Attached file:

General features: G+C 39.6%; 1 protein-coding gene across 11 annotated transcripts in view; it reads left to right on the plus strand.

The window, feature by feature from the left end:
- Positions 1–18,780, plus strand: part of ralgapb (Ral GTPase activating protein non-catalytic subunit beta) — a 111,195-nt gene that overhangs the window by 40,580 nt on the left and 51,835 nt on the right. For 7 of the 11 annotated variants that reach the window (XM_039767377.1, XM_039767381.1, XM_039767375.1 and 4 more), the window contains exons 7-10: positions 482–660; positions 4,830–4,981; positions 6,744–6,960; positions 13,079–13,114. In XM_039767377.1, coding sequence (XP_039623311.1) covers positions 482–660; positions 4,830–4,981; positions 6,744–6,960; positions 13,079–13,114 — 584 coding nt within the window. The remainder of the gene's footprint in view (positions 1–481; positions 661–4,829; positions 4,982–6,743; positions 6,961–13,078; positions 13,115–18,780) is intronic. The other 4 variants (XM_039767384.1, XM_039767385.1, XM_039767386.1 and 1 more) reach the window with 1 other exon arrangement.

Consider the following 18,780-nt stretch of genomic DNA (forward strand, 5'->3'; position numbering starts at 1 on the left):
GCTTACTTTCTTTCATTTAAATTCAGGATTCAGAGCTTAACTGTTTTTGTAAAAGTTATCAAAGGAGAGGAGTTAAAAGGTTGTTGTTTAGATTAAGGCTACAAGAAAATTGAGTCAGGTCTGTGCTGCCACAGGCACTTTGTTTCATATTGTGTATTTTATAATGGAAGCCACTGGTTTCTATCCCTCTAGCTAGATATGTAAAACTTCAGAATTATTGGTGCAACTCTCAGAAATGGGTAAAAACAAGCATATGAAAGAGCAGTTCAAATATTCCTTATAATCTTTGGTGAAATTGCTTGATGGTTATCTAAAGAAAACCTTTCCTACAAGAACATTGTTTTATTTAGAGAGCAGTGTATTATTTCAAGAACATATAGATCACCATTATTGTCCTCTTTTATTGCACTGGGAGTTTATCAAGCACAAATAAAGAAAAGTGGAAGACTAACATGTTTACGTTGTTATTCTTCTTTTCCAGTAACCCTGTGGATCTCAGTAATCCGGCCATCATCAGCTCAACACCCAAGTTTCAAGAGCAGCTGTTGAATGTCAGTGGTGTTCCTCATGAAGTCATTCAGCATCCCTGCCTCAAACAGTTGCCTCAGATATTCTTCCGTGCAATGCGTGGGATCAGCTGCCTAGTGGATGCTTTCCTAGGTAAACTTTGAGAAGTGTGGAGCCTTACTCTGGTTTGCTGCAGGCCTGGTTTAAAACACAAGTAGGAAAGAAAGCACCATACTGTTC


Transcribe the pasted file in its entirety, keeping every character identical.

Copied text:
General features: G+C 39.6%; 1 protein-coding gene across 11 annotated transcripts in view; it reads left to right on the plus strand.

The window, feature by feature from the left end:
- Positions 1–18,780, plus strand: part of ralgapb (Ral GTPase activating protein non-catalytic subunit beta) — a 111,195-nt gene that overhangs the window by 40,580 nt on the left and 51,835 nt on the right. For 7 of the 11 annotated variants that reach the window (XM_039767377.1, XM_039767381.1, XM_039767375.1 and 4 more), the window contains exons 7-10: positions 482–660; positions 4,830–4,981; positions 6,744–6,960; positions 13,079–13,114. In XM_039767377.1, coding sequence (XP_039623311.1) covers positions 482–660; positions 4,830–4,981; positions 6,744–6,960; positions 13,079–13,114 — 584 coding nt within the window. The remainder of the gene's footprint in view (positions 1–481; positions 661–4,829; positions 4,982–6,743; positions 6,961–13,078; positions 13,115–18,780) is intronic. The other 4 variants (XM_039767384.1, XM_039767385.1, XM_039767386.1 and 1 more) reach the window with 1 other exon arrangement.

Consider the following 18,780-nt stretch of genomic DNA (forward strand, 5'->3'; position numbering starts at 1 on the left):
GCTTACTTTCTTTCATTTAAATTCAGGATTCAGAGCTTAACTGTTTTTGTAAAAGTTATCAAAGGAGAGGAGTTAAAAGGTTGTTGTTTAGATTAAGGCTACAAGAAAATTGAGTCAGGTCTGTGCTGCCACAGGCACTTTGTTTCATATTGTGTATTTTATAATGGAAGCCACTGGTTTCTATCCCTCTAGCTAGATATGTAAAACTTCAGAATTATTGGTGCAACTCTCAGAAATGGGTAAAAACAAGCATATGAAAGAGCAGTTCAAATATTCCTTATAATCTTTGGTGAAATTGCTTGATGGTTATCTAAAGAAAACCTTTCCTACAAGAACATTGTTTTATTTAGAGAGCAGTGTATTATTTCAAGAACATATAGATCACCATTATTGTCCTCTTTTATTGCACTGGGAGTTTATCAAGCACAAATAAAGAAAAGTGGAAGACTAACATGTTTACGTTGTTATTCTTCTTTTCCAGTAACCCTGTGGATCTCAGTAATCCGGCCATCATCAGCTCAACACCCAAGTTTCAAGAGCAGCTGTTGAATGTCAGTGGTGTTCCTCATGAAGTCATTCAGCATCCCTGCCTCAAACAGTTGCCTCAGATATTCTTCCGTGCAATGCGTGGGATCAGCTGCCTAGTGGATGCTTTCCTAGGTAAACTTTGAGAAGTGTGGAGCCTTACTCTGGTTTGCTGCAGGCCTGGTTTAAAACACAAGTAGGAAAGAAAGCACCATACTGTTC